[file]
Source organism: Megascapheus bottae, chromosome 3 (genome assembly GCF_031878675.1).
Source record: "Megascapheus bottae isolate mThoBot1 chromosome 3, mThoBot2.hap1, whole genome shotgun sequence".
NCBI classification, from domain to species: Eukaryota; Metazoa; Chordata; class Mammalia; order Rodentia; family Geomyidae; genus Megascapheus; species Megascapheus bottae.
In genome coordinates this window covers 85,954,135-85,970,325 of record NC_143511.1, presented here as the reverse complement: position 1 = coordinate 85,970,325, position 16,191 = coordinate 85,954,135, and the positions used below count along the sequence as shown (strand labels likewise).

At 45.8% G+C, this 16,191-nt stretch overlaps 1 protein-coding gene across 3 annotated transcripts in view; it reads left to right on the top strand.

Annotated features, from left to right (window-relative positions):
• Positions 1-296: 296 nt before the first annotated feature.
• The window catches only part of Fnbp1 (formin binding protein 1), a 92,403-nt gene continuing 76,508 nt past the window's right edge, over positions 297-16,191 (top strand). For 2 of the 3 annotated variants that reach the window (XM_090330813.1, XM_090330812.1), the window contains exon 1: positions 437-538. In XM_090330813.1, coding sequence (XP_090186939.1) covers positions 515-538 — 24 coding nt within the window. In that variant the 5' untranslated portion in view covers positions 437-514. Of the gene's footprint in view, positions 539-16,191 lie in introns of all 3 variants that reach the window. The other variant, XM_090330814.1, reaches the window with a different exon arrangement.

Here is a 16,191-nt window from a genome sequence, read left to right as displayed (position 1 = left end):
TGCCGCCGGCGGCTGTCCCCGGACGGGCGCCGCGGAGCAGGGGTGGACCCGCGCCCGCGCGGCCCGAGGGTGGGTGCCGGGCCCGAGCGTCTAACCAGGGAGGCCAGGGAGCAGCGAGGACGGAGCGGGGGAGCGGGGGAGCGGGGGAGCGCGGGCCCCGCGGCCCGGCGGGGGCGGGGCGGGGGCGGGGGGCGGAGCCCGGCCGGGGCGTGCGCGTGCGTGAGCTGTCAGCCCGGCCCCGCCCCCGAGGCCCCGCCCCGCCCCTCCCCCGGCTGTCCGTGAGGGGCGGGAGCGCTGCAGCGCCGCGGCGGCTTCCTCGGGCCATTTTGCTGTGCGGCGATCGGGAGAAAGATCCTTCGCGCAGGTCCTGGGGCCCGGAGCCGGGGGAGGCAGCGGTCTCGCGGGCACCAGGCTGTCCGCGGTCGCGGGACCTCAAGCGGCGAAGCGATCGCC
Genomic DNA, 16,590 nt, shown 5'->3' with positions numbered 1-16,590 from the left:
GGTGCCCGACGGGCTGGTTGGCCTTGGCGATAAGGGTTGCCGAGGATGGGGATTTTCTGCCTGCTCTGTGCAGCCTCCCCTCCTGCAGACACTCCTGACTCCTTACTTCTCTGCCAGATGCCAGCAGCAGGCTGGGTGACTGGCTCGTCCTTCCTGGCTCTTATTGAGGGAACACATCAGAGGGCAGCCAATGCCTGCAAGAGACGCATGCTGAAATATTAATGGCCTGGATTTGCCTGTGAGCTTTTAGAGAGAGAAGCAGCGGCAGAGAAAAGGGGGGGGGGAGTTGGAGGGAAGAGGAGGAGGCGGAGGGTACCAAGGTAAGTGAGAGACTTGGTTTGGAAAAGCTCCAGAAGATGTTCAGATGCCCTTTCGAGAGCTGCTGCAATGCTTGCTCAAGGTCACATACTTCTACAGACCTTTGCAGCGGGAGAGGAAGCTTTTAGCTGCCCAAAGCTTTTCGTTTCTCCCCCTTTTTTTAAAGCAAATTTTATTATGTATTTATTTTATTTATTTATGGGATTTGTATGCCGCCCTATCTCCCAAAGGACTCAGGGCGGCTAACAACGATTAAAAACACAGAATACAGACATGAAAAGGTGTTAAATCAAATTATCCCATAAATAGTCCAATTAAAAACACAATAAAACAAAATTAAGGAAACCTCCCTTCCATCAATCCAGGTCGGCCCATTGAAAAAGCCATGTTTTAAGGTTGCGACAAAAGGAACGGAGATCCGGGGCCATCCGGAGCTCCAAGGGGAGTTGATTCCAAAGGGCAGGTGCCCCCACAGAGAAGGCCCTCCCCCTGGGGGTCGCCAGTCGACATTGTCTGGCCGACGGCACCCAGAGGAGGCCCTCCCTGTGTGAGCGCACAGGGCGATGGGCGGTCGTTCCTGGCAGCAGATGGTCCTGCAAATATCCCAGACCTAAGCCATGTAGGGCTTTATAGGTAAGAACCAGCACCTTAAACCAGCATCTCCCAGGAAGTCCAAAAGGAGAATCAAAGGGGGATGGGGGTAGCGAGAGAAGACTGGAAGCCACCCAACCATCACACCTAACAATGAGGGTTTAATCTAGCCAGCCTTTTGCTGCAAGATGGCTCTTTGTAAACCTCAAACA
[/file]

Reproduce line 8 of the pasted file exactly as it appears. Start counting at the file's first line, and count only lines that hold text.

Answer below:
• The window catches only part of Fnbp1 (formin binding protein 1), a 92,403-nt gene continuing 76,508 nt past the window's right edge, over positions 297-16,191 (top strand). For 2 of the 3 annotated variants that reach the window (XM_090330813.1, XM_090330812.1), the window contains exon 1: positions 437-538. In XM_090330813.1, coding sequence (XP_090186939.1) covers positions 515-538 — 24 coding nt within the window. In that variant the 5' untranslated portion in view covers positions 437-514. Of the gene's footprint in view, positions 539-16,191 lie in introns of all 3 variants that reach the window. The other variant, XM_090330814.1, reaches the window with a different exon arrangement.